Can’t choose between low-carb and high-carb? There’s a third option

It’s no secret that I love carbs. That’s why I was so excited when a new study from the University of Sydney found that high-carb diets could combat brain aging. They may even reduce your risk of Alzheimer’s.

But here’s the confusing thing…

There’s evidence that low-carb diets are good for brain health too. A 2017 study found that the ultimate low-carb diet, the ketogenic diet, reduces brain inflammation. And it doesn’t end there…

There’s more evidence that low-carb diets improve your health. And there’s more evidence that high-carb diets improve your health. It’s enough to make your head spin.

How could two completely different diets both be healthy? And more importantly, which one should you choose?

Well, you may not have to choose at all. There’s a third option that combines the best of low-carb and high-carb eating. It’s called carb-cycling. And it could be the answer to the modern carb dilemma so many of us face.

Peak Golden Oil

Helps Your Body Maintain Optimum Immune Balance!

The benefits of carb-cycling

If you can’t decide whether high-carb or low-carb eating is best for you, there’s another option you should consider…

Carb-cycling.

Carb-cycling involves eating low-carb some days and high-carb other days. If you’re someone who struggles to stick to long-term low-carb diets (like me) this could be a way to find balance. Here’s why this option is the best of both the low-carb and high-carb worlds…

Each of these diets has certain strengths. If you’re trying to lose weight, for example, you’ll have more success going low-carb. But there are downsides to eating low-carb all the time.

A lot of people who eat low-carb for weight loss also have intense exercise routines. But it’s hard to sustain serious exercise sessions when you’re not giving your body enough fuel. Eating more carbs on these days could give you extra energy, so you don’t crash.

ReadThis big ‘oops’ about low-carb dieting may defeat all your reasons for it

Alternating between high and low-carb eating can also keep your metabolism on its toes. Eating strictly low-carb can cause your metabolism to get sluggish. That’s when a lot of people hit the dreaded weight loss plateau. It’s a sign your body has gotten too comfortable with your low-carb diet. If you start switching things up by going high-carb on certain days, it can kick-start your metabolism again.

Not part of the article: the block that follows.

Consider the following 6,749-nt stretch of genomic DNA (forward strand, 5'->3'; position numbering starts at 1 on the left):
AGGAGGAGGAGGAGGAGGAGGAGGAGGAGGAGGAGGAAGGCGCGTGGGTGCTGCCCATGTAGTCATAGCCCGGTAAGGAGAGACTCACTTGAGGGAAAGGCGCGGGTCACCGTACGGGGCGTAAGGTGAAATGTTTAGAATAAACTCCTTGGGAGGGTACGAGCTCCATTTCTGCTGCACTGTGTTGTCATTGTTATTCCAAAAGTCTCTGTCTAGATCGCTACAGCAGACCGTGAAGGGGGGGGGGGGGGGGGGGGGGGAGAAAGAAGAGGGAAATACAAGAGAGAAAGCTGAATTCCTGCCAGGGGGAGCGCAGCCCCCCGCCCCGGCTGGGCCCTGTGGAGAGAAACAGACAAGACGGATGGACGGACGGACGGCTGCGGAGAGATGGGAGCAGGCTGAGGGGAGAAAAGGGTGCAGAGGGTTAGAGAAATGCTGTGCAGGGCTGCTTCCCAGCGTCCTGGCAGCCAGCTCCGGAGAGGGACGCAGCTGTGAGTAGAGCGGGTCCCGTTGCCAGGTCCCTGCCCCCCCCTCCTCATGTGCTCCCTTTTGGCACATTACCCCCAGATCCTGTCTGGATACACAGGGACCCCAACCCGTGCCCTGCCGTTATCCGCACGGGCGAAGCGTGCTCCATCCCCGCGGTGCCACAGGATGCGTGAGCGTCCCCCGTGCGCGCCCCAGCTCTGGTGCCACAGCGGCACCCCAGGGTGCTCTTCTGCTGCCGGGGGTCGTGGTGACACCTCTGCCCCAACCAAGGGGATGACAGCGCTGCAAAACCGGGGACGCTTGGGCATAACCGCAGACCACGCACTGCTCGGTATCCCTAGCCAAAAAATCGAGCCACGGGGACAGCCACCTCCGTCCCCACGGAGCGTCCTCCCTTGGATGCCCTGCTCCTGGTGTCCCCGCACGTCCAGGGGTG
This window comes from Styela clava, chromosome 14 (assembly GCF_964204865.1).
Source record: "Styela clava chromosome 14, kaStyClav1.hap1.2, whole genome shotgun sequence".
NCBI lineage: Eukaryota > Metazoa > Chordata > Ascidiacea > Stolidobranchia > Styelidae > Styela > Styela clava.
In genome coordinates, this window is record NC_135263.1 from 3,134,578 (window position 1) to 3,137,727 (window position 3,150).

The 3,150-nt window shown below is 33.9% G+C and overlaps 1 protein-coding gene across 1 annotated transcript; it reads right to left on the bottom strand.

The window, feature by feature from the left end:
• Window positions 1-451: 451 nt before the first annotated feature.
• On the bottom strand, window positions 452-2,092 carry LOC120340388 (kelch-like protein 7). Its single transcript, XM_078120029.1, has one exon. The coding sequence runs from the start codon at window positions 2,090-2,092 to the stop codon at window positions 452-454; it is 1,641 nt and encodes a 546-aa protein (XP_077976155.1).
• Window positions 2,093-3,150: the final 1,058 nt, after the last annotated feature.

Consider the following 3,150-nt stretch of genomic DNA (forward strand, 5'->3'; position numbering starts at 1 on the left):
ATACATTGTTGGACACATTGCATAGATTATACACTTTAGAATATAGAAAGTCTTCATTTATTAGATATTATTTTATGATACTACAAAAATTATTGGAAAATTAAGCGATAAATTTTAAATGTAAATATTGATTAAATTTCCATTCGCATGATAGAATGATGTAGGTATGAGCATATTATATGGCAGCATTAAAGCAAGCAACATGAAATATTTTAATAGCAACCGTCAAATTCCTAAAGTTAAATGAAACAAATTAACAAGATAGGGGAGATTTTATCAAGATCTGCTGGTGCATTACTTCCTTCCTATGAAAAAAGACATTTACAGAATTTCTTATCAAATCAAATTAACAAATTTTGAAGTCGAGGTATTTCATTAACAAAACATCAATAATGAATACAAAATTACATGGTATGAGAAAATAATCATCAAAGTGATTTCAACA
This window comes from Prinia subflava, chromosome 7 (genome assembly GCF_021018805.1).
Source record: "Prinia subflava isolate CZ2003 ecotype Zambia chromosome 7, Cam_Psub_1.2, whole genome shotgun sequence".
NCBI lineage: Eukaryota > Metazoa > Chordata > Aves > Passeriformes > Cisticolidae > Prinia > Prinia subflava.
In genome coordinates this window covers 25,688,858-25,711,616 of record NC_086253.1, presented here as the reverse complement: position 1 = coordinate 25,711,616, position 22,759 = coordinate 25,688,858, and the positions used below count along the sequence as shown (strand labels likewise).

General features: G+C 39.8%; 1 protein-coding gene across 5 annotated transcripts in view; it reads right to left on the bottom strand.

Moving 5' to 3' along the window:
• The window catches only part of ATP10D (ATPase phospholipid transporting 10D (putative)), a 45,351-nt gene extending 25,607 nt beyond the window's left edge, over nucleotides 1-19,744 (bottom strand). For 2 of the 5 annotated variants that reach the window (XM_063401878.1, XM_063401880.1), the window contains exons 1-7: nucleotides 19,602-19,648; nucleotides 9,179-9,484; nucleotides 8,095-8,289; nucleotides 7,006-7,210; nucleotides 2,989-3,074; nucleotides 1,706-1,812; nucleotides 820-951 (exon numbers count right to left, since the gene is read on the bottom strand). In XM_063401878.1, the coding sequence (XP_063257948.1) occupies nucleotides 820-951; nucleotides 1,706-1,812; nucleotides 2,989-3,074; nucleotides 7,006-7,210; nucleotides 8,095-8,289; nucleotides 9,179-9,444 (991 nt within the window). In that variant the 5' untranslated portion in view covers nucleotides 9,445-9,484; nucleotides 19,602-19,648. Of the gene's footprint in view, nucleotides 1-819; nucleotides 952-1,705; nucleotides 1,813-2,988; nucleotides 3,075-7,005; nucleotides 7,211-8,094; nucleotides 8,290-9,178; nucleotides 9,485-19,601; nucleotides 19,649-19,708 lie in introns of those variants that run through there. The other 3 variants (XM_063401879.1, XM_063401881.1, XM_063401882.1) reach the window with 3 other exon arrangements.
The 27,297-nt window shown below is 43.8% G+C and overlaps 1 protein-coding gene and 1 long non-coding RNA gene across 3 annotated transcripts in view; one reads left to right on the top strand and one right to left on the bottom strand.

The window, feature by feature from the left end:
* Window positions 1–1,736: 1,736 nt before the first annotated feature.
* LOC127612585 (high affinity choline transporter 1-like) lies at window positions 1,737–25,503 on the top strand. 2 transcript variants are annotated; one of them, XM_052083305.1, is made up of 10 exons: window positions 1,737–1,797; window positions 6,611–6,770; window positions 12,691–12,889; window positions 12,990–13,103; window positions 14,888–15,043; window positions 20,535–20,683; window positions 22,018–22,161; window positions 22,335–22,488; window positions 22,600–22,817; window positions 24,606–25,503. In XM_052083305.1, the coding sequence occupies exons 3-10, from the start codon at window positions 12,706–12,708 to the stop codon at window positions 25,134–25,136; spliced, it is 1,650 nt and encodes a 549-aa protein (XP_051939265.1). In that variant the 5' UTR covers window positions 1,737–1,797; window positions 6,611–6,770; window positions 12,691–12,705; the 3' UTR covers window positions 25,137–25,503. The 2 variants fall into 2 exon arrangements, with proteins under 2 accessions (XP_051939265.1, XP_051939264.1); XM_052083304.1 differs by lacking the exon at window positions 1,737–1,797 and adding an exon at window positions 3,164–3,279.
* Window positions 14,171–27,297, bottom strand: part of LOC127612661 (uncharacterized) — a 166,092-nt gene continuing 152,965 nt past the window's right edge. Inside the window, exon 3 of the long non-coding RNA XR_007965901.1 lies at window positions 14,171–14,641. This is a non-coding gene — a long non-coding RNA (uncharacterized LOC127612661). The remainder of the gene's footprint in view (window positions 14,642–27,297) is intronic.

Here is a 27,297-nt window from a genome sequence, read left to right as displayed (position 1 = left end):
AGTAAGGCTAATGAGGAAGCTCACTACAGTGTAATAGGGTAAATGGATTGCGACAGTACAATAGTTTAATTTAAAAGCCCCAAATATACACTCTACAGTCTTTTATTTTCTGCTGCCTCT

High-carb eating also helps build muscle mass. So, if that’s your main goal, you may want to eat high-carb more often than low-carb.

How to carb cycle

If you’re ready to try carb-cycling, here’s an example of how it might work…

Say you’re carb-cycling with the goal of losing weight. In that case, you may want to eat low-carb five days per week and high-carb two-days per week. Your two high-carb days can be the ones where you exercise most intensely.

If you’re more interested in developing muscle mass than losing weight, you can do the opposite. Eat high-carb five days a week and low-carb two days per week.

Of course, whether you’re eating low-carb or high-carb the quality of the carb always counts. Avoid packaged, processed high-carb foods. Instead choose whole, high-carb foods that contain a lot of fiber but not a lot of sugar. Fruits, vegetables, whole grains, and legumes are all great high-carb choices.

And if you feel like you need the occasional treat, consider adding a cheat day to your carb-cycling schedule. Just alternate between high and low-carb eating for six days and make the seventh day a cheat day where you can sit down with a cup of coffee and a piece of chocolate cake and enjoy yourself guilt-free.

Editor’s note: Are you feeling unusually tired? You may think this is normal aging, but the problem could be your master hormone. When it’s not working, your risk of age-related diseases skyrockets. To reset what many call “the trigger for all disease” and live better, longer, click here to discover The Insulin Factor: How to Repair Your Body’s Master Controller and Conquer Chronic Disease!

Sources:

  1. Carb Cycling: An Exercise in Weight Loss — HealthDay
  2. What You Need to Know About Carb Cycling — American Council on Exercise

«SPONSORED»

Jenny Smiechowski

By Jenny Smiechowski

Jenny Smiechowski is a Chicago-based freelance writer who specializes in health, nutrition and the environment. Her work has appeared in online and print publications like Chicagoland Gardening magazine, Organic Lifestyle Magazine, BetterLife Magazine, TheFix.com, Hybridcars.com and Seedstock.com.